From the Greek meaning 'heavy with wine'
A blog devoted to science and reason
Written after a glass or two of Pinot Noir.

Saturday, July 16, 2011

Some Unsolicited Advice for My Students, Both Current and Past

"You can not tell how the dots will connect." Steve Jobs

In this post, I am doing something, I almost never do - give advice when it hasn't been requested, but I hope you will read what I say and consider it.

Earlier this week, I posted to FaceBook a link to an article in The New Republic entitled "Bad Job Market: Why Media Is Wrong About Value Of College Degree."The gist of the piece is that "[Nothing] has stopped the nation’s leading news outlets from regularly publishing terrifying stories about college graduates unable to find decent work, particularly during economic downtimes when unemployment and insecurity were on the rise." The author's claim is that these reports are just wrong.

I happen to agree with the author. The U.S. Census Bureau reports that "Adults age 18 and older with a bachelor’s degree earned an average of $51,554 in 2004, while those with a high school diploma earned $28,645." Those without a high school diploma earned an average of $19,169." If you happen to have a STEM (science, technology, engineering, math) degree than your prospects are even brighter. Check out the data from PayScale.com.

But there's more to the story.

A degree is not a guarantee of a job in the field. I have often used my friend's experience to show the utility of a physics degree. One Ph.D friend after graduating went to work for the research and development department of Goodyear Tire Co. Another used his skills with computers and landed a position at an Austrian bank. Another one who earned an M.S in physics is leading the development of chips for the cell phone industry. Yet another friend has had success in IT. Four physics students of mine from Whittier College went on to engineering jobs at Boeing.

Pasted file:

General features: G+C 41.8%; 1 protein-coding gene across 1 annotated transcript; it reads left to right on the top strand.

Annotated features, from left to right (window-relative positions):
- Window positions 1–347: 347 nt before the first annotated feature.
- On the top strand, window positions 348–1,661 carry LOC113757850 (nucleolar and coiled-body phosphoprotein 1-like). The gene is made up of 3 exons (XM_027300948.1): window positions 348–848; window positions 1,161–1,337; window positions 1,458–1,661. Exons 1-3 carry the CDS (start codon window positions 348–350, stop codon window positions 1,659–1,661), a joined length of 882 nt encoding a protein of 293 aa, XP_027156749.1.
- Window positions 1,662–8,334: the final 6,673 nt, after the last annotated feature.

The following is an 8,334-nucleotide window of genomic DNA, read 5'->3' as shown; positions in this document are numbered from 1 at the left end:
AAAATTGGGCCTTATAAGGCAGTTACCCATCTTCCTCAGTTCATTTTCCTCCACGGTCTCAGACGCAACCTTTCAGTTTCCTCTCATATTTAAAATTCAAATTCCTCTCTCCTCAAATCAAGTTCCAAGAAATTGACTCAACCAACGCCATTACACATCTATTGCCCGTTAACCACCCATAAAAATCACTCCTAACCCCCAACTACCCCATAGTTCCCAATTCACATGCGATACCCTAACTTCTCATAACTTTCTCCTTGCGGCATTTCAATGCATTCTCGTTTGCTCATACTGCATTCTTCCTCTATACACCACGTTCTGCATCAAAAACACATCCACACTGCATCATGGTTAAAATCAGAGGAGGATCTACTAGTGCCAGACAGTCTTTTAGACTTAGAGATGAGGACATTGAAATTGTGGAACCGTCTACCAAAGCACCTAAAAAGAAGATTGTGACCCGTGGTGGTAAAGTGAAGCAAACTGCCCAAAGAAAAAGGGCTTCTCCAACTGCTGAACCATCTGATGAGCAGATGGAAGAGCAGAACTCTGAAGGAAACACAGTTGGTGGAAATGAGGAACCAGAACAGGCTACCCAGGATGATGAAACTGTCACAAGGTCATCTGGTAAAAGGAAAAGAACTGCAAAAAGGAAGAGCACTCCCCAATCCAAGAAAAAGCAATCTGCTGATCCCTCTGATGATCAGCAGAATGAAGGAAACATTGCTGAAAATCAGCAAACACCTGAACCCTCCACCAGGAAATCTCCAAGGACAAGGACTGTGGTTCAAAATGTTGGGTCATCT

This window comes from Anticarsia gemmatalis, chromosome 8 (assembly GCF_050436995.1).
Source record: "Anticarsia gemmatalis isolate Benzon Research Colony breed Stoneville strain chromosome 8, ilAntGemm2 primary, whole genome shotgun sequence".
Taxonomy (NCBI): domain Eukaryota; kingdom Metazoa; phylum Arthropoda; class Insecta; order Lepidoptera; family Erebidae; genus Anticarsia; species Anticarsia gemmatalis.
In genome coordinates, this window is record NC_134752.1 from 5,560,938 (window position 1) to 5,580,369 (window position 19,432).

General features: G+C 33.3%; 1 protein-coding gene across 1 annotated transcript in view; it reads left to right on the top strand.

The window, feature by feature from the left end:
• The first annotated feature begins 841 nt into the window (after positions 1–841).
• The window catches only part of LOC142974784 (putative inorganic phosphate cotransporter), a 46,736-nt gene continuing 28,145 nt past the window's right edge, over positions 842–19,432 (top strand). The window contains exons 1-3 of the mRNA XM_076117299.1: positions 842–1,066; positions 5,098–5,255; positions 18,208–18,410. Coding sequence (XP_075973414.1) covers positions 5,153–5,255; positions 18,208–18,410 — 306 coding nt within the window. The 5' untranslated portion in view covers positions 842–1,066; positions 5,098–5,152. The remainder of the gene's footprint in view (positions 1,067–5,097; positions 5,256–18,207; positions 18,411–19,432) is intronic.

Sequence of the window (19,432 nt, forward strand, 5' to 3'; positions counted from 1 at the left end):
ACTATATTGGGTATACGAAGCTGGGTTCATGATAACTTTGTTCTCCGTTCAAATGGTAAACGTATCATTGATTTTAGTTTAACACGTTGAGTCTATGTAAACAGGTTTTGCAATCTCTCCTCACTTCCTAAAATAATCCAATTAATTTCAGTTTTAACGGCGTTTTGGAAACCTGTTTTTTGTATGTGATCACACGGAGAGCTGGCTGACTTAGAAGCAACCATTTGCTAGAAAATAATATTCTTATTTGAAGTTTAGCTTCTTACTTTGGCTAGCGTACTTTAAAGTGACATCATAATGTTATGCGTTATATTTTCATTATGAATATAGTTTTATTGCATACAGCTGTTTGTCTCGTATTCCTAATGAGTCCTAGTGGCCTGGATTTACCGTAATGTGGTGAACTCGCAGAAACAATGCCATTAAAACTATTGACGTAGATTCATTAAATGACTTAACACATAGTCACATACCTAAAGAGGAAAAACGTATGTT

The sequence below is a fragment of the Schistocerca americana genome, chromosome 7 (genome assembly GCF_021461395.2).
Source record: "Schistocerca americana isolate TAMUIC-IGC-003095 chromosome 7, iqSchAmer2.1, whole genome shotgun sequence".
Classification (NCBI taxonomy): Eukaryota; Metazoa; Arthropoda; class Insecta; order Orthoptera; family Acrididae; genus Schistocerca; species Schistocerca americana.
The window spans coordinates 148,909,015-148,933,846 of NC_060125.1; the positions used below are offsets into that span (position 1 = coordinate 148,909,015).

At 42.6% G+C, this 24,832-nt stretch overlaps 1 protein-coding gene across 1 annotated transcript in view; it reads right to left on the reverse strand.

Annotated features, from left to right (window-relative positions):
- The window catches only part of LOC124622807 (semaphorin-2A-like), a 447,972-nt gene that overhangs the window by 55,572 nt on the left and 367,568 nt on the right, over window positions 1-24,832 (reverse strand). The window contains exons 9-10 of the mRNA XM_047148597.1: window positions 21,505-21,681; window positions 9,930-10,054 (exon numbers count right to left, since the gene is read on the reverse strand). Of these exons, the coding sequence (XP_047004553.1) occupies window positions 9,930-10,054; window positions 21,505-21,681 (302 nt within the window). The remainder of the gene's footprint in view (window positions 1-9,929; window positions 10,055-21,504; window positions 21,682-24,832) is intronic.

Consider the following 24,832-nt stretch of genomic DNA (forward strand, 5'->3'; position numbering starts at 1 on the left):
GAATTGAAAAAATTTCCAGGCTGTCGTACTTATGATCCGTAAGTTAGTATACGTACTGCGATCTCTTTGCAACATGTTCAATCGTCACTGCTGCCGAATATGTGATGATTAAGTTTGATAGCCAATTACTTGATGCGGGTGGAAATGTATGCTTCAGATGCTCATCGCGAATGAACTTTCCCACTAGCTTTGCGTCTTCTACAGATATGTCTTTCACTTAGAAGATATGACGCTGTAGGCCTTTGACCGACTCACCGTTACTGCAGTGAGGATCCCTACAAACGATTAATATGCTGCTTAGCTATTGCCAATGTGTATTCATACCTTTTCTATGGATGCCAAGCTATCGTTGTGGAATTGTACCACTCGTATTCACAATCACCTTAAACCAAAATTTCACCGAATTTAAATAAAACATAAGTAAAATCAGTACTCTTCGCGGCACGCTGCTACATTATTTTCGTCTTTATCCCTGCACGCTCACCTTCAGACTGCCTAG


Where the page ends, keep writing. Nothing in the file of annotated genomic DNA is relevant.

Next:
John Shumway, physics professor at Arizona State, commented on my FB post that universities are promoting the idea that a degree is some sort of ticket to a job, and he's right - they are not. There's a big push in the California community colleges to create more Associate degrees. Why? For those transferring to a four-year institution, the A.A. and the A.S. won't mean much beyond the sense of personal accomplishment. The biggest reason for the push is someone decided that a community college would be rated on the number of degrees it awards. Some CCs are actually going through the records to find former students who are within a few courses of a degree and encouraging them to return and enroll in those courses.

But there's more to the story.

Life sometimes sucks. And it sucks now. The guy who worked for Goodyear - he is now seriously underemployed. Prof. Shumway related that he knows too many people with all levels of degrees who are having trouble finding jobs. Just a couple of days ago, I chatted with a former student of mine who recently graduated and was getting phone interviews, but couldn't get any further.

But there's more to the story.

Very few people follow a path in life. I won't bore you with the various forks in the road I either chose or were chosen for me. The important thing is what Steve Jobs said. "You can not tell how the dots will connect."

So now for the two pieces of advice.

1. Everyone will tell you to study and get good grades. True, but in a few years, no one will ask you what grade you got, because no one will care. What will make the difference in the long run are the skills you develop.

2. There's some truth to the saying "it's not what you know, it who you know." Develop a network. Keep in touch with your classmates. If you have the chance to go to SACNAS or the Society of Toxicology or a meeting of any professional organization, GO! Say "Hi", shake hands, exchange business cards, follow up. You never know.

Good luck!

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